Foreign Policy in Focus
Tidbits - Sept. 20, 2018 - Reader Comments, Hurricane Maria one year later; Julia Salazar; Second Amendment; Public Libraries; Haiti; Resources; Announcements-Chicago, Boston; Bay Area, New York; and more...
What company gets the most money from the U.S. government? Weapons maker Lockheed Martin. It took in $35.2 billion from the government, or close to what the Trump administration is proposing for the 2019 State Department budget. Boeing, in second place, with a mere $26.5 billion. When it comes to the Department of Defense, perhaps we should retire the term “budget” altogether, given its connotation of restraint. Can't we find another word entirely? Like the Pentagon cornucopia?
National Priorities Project
President’s New Budget. Stark Vision of GOP Reality. Attention Must Be Paid; Here are the Proposed Cuts; Huge Increase for Pentagon
The President's budget is a reflection of the administration's priorities. And this administration and their GOP co-horts in Congress want to slash over a trillion dollars with cuts to programs for some of the nation's most vulnerable. A massive increase in the military budget and war preparations comes at the expense of slashing all kinds of social programs.
During the Cold War, the supposed threat of Communism was the justification for super-sized budgets and a continuous stream of wars and interventions-some overt, others covert or proxy-none of which had anything to do with defending the United States-and none of which ended in victory. These were sold to the American people as being fought to "defend freedom" or "support democracy." After the Cold War ended it became more difficult to justify such a massive military.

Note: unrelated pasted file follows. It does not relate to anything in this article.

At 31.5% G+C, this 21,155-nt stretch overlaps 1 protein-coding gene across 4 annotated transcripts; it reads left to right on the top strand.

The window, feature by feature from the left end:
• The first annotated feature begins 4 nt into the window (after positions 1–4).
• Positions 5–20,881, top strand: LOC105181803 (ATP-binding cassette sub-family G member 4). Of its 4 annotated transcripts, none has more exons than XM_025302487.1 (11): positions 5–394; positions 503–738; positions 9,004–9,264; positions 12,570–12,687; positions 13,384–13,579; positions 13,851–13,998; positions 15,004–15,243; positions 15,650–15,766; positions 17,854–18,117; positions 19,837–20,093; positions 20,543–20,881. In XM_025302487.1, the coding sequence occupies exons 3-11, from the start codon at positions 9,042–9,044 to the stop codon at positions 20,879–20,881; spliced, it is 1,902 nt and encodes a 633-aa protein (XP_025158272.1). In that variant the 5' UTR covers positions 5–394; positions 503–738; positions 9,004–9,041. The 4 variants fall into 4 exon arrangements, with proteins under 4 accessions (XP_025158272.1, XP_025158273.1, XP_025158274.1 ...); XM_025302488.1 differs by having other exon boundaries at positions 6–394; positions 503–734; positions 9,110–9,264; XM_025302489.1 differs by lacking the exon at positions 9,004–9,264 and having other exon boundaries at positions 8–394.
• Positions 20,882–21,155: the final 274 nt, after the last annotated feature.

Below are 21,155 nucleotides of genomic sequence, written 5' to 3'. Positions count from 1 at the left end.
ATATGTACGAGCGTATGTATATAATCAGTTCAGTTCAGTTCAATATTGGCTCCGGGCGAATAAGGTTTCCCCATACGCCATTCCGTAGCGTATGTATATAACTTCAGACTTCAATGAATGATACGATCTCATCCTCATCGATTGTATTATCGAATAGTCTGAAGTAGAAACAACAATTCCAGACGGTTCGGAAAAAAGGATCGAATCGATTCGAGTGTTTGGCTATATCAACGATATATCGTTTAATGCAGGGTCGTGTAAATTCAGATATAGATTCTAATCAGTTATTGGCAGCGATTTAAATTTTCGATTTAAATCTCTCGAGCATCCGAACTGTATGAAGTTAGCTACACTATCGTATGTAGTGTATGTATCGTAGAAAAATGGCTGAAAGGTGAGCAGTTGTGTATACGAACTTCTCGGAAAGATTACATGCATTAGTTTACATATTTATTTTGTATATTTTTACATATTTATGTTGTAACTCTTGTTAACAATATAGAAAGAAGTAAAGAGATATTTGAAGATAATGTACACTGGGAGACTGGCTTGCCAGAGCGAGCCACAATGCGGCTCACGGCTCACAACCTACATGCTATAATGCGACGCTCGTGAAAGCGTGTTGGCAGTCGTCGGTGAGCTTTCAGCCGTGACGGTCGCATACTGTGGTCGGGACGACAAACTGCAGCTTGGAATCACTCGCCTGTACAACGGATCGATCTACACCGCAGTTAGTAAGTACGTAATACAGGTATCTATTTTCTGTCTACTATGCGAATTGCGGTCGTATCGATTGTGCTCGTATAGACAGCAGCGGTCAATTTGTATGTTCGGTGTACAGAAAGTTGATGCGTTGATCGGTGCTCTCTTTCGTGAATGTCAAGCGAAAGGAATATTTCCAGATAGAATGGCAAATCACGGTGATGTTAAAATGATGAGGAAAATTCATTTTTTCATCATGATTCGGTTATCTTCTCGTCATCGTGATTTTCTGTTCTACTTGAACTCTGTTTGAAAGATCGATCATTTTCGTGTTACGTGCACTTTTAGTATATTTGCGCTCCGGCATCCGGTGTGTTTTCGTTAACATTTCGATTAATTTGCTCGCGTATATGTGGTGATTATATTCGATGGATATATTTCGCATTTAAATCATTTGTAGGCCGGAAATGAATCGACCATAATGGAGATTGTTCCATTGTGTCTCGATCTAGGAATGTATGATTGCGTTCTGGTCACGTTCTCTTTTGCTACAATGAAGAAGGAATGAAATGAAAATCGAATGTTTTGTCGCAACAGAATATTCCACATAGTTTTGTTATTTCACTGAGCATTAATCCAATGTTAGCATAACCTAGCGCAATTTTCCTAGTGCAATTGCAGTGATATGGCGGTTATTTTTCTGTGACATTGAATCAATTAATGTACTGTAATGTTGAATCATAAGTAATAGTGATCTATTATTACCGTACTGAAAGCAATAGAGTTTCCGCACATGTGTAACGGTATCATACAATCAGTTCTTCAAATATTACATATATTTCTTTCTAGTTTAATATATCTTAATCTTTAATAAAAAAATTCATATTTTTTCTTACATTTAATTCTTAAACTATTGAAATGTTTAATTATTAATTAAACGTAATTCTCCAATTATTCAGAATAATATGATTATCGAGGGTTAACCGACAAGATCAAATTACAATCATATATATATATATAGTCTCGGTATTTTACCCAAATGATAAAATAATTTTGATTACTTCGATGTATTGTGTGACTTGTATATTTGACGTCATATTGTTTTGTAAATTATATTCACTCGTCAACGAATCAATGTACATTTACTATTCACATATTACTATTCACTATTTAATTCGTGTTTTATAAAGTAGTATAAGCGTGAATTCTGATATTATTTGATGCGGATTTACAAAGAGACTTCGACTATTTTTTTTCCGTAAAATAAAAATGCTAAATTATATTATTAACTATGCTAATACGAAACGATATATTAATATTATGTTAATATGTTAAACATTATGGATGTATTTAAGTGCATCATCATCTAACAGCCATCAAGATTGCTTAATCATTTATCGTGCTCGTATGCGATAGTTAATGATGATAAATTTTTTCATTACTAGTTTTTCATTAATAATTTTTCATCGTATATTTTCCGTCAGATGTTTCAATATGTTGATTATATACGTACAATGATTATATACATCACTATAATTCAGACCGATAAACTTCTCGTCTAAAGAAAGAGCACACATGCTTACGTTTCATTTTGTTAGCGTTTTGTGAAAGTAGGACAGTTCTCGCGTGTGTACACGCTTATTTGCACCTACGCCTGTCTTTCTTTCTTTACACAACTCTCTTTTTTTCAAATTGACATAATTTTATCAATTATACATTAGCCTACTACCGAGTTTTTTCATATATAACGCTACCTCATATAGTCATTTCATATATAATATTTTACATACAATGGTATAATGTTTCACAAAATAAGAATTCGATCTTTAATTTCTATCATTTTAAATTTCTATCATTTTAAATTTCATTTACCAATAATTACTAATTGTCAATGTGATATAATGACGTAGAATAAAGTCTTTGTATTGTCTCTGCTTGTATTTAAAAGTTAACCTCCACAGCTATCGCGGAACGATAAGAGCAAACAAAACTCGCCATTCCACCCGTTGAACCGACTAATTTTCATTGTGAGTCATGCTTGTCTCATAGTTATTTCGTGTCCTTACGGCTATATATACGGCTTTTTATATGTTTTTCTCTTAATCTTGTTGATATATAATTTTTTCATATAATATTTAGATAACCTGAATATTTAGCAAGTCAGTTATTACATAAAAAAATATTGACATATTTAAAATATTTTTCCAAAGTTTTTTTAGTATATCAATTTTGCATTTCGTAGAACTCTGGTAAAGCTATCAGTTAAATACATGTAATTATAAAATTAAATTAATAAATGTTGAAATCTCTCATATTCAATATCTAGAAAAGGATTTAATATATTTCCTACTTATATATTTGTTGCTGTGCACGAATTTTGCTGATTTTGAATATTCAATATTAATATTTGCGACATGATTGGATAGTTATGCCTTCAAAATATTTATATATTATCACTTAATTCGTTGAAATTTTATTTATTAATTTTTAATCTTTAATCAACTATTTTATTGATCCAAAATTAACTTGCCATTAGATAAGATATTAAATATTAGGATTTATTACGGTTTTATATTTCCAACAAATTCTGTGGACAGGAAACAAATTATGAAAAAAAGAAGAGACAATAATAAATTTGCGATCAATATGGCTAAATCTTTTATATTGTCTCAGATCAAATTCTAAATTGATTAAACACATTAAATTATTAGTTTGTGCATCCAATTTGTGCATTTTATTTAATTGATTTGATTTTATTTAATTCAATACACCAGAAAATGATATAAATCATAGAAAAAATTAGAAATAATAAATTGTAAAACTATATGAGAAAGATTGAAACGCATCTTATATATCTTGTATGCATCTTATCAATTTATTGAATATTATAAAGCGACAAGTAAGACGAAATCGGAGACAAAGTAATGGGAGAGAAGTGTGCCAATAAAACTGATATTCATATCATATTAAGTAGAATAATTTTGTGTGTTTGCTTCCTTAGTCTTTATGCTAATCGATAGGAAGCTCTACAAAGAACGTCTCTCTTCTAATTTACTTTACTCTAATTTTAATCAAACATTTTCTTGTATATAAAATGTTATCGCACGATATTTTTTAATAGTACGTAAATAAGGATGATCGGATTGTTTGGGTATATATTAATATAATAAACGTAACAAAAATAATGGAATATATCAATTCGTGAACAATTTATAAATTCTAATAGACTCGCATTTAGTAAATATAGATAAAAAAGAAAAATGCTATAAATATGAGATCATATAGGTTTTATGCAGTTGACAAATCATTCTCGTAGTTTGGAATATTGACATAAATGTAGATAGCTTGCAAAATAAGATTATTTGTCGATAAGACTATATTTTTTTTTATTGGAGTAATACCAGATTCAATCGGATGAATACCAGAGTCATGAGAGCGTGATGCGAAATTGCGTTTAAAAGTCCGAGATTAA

History News Network
The dominant role played by U.S. corporations in the international arms trade owes a great deal to the efforts of U.S. government officials. “Significant parts of the government,” notes military analyst William Hartung, “are intent on ensuring that American arms will flood the global market and companies like Lockheed and Boeing will live the good life.
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On the 100th anniversary of the Russian Revolution, the author takes aim at the narrative that socialism crumbled in the Soviet Union under its own weight, brought about by inherent weaknesses and contradictions of socialism. Instead the case is made that a concerted and relentless 10-year secret war by the Reagan Administration so weakened the Soviet economy and Soviet psyche, along with missteps by the Soviet leadership, that socialism was overthrown.